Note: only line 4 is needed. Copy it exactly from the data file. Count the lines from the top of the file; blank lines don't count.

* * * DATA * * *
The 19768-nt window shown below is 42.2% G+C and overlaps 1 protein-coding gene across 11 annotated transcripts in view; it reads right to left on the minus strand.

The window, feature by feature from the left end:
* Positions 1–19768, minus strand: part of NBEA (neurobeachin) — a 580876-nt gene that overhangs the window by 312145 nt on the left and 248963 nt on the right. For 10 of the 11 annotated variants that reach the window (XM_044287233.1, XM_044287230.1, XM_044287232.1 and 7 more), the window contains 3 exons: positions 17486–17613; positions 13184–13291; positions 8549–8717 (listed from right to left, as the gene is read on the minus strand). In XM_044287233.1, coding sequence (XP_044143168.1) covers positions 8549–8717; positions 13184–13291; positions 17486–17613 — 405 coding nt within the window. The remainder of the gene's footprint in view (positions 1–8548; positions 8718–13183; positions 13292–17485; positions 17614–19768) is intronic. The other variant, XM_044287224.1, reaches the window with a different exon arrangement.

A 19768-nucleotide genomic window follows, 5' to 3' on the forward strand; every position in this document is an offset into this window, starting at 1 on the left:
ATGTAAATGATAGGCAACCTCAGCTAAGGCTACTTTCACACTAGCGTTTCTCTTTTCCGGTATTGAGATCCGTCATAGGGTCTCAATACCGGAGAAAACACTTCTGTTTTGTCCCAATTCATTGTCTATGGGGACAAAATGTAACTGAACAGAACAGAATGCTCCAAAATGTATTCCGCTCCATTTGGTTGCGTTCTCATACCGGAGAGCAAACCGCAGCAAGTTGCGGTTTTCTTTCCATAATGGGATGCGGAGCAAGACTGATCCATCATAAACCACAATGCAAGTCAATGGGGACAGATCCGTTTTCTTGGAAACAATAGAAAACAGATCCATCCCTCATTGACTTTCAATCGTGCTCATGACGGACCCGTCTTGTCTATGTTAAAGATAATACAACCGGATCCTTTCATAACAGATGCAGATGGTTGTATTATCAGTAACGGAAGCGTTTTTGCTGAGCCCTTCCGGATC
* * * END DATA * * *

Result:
A 19768-nucleotide genomic window follows, 5' to 3' on the forward strand; every position in this document is an offset into this window, starting at 1 on the left: